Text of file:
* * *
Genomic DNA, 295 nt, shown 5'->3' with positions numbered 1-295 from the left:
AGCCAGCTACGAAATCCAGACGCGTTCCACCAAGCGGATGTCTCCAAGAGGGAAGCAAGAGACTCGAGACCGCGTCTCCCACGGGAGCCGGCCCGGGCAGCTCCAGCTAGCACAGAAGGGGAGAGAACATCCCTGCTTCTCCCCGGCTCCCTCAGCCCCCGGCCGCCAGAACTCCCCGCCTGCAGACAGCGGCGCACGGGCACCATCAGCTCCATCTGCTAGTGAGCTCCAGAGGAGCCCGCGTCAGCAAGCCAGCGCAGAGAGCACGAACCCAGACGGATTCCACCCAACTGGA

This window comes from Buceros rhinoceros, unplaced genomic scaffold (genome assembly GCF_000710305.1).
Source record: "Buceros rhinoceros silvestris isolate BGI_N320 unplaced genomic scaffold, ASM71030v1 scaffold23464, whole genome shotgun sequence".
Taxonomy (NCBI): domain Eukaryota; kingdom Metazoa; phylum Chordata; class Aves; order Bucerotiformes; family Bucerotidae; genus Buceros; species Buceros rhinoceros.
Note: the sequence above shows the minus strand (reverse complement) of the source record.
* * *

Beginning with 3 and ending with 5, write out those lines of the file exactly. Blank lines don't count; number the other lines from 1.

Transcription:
This window comes from Buceros rhinoceros, unplaced genomic scaffold (genome assembly GCF_000710305.1).
Source record: "Buceros rhinoceros silvestris isolate BGI_N320 unplaced genomic scaffold, ASM71030v1 scaffold23464, whole genome shotgun sequence".
Taxonomy (NCBI): domain Eukaryota; kingdom Metazoa; phylum Chordata; class Aves; order Bucerotiformes; family Bucerotidae; genus Buceros; species Buceros rhinoceros.